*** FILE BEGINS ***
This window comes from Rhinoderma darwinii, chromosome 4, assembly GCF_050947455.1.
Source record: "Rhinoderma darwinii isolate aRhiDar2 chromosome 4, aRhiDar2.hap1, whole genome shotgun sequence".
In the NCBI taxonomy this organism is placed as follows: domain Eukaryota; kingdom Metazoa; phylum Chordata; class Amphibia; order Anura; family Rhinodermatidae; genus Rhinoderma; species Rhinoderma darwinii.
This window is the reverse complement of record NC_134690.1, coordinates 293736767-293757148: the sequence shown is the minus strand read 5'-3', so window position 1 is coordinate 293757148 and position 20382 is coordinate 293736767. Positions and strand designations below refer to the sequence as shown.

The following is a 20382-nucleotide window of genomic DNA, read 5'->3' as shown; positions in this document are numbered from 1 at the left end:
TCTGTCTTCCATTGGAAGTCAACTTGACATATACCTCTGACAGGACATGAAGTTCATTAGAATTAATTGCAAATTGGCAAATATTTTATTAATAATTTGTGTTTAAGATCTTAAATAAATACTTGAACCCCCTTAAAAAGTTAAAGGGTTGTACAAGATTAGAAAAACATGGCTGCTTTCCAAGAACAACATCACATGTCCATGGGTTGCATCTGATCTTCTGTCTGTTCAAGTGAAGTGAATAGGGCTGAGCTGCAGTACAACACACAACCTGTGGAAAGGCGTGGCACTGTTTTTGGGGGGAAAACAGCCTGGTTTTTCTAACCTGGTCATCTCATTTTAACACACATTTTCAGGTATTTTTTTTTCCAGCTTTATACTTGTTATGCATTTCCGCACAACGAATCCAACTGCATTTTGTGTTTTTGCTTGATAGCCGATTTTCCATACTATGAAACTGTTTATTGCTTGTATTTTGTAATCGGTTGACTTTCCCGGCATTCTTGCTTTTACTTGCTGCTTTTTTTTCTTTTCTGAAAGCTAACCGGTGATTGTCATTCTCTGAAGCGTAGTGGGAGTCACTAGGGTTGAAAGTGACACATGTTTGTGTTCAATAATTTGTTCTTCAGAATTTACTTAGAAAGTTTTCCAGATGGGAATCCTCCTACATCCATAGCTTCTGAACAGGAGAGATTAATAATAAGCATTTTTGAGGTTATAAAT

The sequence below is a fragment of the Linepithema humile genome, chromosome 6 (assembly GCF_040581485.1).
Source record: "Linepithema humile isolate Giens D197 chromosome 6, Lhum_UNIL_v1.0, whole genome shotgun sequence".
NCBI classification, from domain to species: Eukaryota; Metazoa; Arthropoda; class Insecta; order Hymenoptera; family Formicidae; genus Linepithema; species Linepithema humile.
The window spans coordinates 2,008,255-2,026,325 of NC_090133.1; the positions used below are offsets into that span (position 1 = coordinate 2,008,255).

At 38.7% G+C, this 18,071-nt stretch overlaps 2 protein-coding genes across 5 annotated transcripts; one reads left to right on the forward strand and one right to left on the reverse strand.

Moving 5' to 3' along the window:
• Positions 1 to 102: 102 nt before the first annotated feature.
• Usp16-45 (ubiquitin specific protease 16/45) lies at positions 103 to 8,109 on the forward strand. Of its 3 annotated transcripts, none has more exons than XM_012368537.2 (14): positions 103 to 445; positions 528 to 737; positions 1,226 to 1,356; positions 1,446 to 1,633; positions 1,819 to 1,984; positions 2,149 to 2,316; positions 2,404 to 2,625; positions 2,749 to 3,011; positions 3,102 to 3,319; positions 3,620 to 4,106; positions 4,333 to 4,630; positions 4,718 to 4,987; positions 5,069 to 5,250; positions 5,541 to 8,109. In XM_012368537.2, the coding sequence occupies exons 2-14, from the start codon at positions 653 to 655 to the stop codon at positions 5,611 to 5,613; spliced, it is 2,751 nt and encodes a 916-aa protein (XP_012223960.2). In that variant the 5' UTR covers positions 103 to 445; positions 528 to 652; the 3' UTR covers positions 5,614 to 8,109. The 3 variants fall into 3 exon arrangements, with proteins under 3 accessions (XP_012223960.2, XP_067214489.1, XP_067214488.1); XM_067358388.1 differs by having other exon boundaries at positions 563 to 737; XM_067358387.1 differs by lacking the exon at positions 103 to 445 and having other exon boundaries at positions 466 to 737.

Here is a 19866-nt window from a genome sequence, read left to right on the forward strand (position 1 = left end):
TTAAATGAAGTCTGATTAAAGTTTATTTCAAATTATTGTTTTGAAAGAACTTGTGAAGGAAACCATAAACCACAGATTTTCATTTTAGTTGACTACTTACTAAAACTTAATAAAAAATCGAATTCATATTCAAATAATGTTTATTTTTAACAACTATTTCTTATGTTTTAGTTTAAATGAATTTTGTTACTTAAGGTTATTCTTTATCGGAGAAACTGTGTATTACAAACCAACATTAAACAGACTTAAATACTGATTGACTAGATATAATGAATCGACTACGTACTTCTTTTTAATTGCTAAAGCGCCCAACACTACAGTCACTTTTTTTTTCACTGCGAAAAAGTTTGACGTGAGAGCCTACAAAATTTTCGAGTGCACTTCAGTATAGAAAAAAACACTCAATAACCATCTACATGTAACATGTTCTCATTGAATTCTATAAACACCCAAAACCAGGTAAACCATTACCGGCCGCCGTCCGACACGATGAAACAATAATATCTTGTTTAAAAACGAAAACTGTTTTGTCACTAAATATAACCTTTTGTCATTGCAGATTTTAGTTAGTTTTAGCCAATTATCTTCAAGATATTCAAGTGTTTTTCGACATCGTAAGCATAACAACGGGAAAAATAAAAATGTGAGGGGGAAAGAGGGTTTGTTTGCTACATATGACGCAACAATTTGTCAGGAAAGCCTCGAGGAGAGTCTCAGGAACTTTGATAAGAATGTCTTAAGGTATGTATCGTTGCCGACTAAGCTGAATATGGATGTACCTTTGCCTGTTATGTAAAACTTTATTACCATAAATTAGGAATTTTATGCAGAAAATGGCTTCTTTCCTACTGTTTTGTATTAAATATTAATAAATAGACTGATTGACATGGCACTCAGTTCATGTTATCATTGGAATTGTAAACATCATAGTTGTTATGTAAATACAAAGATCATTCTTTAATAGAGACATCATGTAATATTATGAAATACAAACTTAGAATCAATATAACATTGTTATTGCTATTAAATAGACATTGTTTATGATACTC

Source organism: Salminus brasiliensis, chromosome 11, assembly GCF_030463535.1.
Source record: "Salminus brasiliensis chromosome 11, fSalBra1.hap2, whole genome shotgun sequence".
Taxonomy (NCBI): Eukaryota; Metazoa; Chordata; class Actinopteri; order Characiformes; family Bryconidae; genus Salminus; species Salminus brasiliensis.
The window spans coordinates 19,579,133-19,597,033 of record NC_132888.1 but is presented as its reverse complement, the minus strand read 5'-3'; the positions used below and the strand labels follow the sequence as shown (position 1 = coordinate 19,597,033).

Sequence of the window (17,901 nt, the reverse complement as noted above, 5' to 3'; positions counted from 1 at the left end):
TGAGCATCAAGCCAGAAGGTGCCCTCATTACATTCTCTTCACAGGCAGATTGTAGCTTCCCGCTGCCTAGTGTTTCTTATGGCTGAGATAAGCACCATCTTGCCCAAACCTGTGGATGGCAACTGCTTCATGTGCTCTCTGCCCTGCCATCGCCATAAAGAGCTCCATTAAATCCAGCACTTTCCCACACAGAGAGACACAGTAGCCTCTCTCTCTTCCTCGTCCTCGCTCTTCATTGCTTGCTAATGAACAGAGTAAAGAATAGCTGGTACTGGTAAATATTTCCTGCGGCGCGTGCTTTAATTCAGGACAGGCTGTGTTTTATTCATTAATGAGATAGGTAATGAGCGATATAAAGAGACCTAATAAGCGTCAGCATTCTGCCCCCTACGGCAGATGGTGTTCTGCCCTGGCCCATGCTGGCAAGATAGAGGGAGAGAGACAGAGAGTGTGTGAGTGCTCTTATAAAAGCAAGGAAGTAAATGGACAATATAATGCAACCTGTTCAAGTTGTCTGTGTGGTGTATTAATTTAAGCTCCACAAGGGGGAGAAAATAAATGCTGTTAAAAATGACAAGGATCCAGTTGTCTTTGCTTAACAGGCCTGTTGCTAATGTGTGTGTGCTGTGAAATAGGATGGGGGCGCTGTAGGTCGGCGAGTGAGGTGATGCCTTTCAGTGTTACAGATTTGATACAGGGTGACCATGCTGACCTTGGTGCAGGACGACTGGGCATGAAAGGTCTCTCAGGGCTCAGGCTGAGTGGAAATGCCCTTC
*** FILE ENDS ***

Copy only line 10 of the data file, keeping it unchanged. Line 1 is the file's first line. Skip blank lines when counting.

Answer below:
The window spans coordinates 2,008,255-2,026,325 of NC_090133.1; the positions used below are offsets into that span (position 1 = coordinate 2,008,255).